Twenty years after the epoch-making change in 1989, which affected the post-Yugoslavian space in a way entirely different from other former “real-socialist” European countries, this study is an effort toward an analytical view on the past two decades of development of civil society in the western Balkans. The development there does not correspond to the theoretical outlines of the democratic transition or transformation. The primary reason lies in the fact that in socialist Yugoslavia, like in other societies of the “real socialism” in the East, the relation between state and society substantially differed from this relation in free capitalist societies. This difference in the relation between state and society, as the author of this study Srđan Dvornik points out, had a decisive impact on the emerging civil societies. The study shows: Without civic engagement, there will be no changes, and the engagement of seemingly marginal actors achieves more than would be expected on the basis of their “systemic” place.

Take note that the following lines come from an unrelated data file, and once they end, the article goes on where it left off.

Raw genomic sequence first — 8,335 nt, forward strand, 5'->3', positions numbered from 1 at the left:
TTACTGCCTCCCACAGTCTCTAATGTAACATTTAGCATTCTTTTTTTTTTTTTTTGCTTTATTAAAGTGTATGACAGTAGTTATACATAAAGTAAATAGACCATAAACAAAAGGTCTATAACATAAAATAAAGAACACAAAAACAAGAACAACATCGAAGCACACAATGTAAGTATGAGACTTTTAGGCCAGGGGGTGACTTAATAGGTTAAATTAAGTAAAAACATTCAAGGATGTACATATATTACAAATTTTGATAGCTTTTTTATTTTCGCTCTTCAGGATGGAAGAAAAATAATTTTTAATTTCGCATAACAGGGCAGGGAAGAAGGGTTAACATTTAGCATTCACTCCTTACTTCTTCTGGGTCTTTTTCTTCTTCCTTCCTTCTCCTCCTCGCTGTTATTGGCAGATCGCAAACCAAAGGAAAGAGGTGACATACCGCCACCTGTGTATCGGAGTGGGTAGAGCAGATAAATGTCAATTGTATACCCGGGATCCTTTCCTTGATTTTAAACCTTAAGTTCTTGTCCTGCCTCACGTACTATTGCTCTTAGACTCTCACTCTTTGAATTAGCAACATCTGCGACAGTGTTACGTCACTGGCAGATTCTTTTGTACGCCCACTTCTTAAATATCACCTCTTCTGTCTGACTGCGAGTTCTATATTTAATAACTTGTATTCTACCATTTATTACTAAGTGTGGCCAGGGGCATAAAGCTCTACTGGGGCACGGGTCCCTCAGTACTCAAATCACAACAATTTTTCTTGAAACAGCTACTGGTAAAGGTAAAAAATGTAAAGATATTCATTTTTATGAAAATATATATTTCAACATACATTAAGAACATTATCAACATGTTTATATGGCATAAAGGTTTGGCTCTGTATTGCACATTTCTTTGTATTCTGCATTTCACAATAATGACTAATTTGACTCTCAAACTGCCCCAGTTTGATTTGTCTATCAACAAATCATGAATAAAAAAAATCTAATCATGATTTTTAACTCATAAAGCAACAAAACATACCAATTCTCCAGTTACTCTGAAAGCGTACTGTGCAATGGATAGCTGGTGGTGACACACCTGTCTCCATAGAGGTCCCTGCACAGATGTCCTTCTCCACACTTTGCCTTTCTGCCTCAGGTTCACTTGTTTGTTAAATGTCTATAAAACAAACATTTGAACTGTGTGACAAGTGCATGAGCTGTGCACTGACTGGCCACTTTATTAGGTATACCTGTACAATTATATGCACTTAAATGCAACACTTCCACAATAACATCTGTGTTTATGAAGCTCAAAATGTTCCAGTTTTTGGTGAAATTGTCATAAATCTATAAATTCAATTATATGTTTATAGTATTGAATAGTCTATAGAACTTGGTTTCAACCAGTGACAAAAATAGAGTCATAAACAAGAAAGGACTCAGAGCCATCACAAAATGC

Publication series on democracy, Volume 15:
Actors without Society - The role of civil actors in the postcommunist transformation
A study by Srđan Dvornik
Edited by the Heinrich Böll Foundation
Berlin, Nov. 2009, 156 pages
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